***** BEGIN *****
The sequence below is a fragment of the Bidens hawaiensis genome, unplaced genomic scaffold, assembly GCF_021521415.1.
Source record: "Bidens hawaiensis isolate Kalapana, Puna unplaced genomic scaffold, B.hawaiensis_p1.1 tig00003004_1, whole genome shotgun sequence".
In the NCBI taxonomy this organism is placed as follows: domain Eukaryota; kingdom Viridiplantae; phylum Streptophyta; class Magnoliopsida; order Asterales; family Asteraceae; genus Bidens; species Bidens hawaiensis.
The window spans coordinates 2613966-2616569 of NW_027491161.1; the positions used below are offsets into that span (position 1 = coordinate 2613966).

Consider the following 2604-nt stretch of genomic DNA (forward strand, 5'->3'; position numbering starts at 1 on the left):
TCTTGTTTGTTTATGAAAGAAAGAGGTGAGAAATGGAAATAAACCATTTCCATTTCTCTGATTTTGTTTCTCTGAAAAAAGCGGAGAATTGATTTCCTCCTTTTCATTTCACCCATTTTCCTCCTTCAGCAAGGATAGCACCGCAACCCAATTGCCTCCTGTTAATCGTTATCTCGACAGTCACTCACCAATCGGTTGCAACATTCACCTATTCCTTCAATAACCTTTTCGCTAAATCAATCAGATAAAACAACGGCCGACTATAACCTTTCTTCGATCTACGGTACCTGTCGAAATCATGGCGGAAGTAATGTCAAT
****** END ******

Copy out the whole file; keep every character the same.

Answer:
The sequence below is a fragment of the Bidens hawaiensis genome, unplaced genomic scaffold, assembly GCF_021521415.1.
Source record: "Bidens hawaiensis isolate Kalapana, Puna unplaced genomic scaffold, B.hawaiensis_p1.1 tig00003004_1, whole genome shotgun sequence".
In the NCBI taxonomy this organism is placed as follows: domain Eukaryota; kingdom Viridiplantae; phylum Streptophyta; class Magnoliopsida; order Asterales; family Asteraceae; genus Bidens; species Bidens hawaiensis.
The window spans coordinates 2613966-2616569 of NW_027491161.1; the positions used below are offsets into that span (position 1 = coordinate 2613966).

Consider the following 2604-nt stretch of genomic DNA (forward strand, 5'->3'; position numbering starts at 1 on the left):
TCTTGTTTGTTTATGAAAGAAAGAGGTGAGAAATGGAAATAAACCATTTCCATTTCTCTGATTTTGTTTCTCTGAAAAAAGCGGAGAATTGATTTCCTCCTTTTCATTTCACCCATTTTCCTCCTTCAGCAAGGATAGCACCGCAACCCAATTGCCTCCTGTTAATCGTTATCTCGACAGTCACTCACCAATCGGTTGCAACATTCACCTATTCCTTCAATAACCTTTTCGCTAAATCAATCAGATAAAACAACGGCCGACTATAACCTTTCTTCGATCTACGGTACCTGTCGAAATCATGGCGGAAGTAATGTCAAT